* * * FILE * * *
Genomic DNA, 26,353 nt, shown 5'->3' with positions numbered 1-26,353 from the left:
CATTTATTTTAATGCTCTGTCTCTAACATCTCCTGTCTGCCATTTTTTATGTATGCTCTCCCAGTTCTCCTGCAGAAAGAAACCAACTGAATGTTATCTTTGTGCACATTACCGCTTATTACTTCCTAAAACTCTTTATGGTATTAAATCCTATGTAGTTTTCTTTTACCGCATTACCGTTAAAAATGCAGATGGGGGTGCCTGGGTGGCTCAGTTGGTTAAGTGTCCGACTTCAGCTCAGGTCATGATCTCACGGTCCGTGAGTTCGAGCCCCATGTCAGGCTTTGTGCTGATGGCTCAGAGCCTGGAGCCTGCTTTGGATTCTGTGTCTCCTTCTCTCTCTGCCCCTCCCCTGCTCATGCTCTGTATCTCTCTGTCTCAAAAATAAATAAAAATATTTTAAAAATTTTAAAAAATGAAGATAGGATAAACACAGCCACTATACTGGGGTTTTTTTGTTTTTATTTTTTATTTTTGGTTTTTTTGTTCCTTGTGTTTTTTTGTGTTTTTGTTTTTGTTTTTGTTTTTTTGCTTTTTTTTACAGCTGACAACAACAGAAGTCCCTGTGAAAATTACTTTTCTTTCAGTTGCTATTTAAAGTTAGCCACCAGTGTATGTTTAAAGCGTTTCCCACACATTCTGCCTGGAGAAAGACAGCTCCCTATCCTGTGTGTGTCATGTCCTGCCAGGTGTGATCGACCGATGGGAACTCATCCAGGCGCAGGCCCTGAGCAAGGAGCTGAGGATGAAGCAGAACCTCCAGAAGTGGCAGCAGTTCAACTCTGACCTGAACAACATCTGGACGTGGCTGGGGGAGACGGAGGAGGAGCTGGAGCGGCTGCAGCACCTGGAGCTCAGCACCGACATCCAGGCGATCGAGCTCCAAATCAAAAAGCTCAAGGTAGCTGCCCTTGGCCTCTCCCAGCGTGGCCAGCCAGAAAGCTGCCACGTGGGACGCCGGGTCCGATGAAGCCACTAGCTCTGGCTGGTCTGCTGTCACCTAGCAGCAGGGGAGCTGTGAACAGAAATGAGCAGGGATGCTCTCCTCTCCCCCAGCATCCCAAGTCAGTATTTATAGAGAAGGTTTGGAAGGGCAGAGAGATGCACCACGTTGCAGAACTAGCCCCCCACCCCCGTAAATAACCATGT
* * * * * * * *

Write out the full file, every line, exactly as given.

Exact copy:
Genomic DNA, 26,353 nt, shown 5'->3' with positions numbered 1-26,353 from the left:
CATTTATTTTAATGCTCTGTCTCTAACATCTCCTGTCTGCCATTTTTTATGTATGCTCTCCCAGTTCTCCTGCAGAAAGAAACCAACTGAATGTTATCTTTGTGCACATTACCGCTTATTACTTCCTAAAACTCTTTATGGTATTAAATCCTATGTAGTTTTCTTTTACCGCATTACCGTTAAAAATGCAGATGGGGGTGCCTGGGTGGCTCAGTTGGTTAAGTGTCCGACTTCAGCTCAGGTCATGATCTCACGGTCCGTGAGTTCGAGCCCCATGTCAGGCTTTGTGCTGATGGCTCAGAGCCTGGAGCCTGCTTTGGATTCTGTGTCTCCTTCTCTCTCTGCCCCTCCCCTGCTCATGCTCTGTATCTCTCTGTCTCAAAAATAAATAAAAATATTTTAAAAATTTTAAAAAATGAAGATAGGATAAACACAGCCACTATACTGGGGTTTTTTTGTTTTTATTTTTTATTTTTGGTTTTTTTGTTCCTTGTGTTTTTTTGTGTTTTTGTTTTTGTTTTTGTTTTTTTGCTTTTTTTTACAGCTGACAACAACAGAAGTCCCTGTGAAAATTACTTTTCTTTCAGTTGCTATTTAAAGTTAGCCACCAGTGTATGTTTAAAGCGTTTCCCACACATTCTGCCTGGAGAAAGACAGCTCCCTATCCTGTGTGTGTCATGTCCTGCCAGGTGTGATCGACCGATGGGAACTCATCCAGGCGCAGGCCCTGAGCAAGGAGCTGAGGATGAAGCAGAACCTCCAGAAGTGGCAGCAGTTCAACTCTGACCTGAACAACATCTGGACGTGGCTGGGGGAGACGGAGGAGGAGCTGGAGCGGCTGCAGCACCTGGAGCTCAGCACCGACATCCAGGCGATCGAGCTCCAAATCAAAAAGCTCAAGGTAGCTGCCCTTGGCCTCTCCCAGCGTGGCCAGCCAGAAAGCTGCCACGTGGGACGCCGGGTCCGATGAAGCCACTAGCTCTGGCTGGTCTGCTGTCACCTAGCAGCAGGGGAGCTGTGAACAGAAATGAGCAGGGATGCTCTCCTCTCCCCCAGCATCCCAAGTCAGTATTTATAGAGAAGGTTTGGAAGGGCAGAGAGATGCACCACGTTGCAGAACTAGCCCCCCACCCCCGTAAATAACCATGT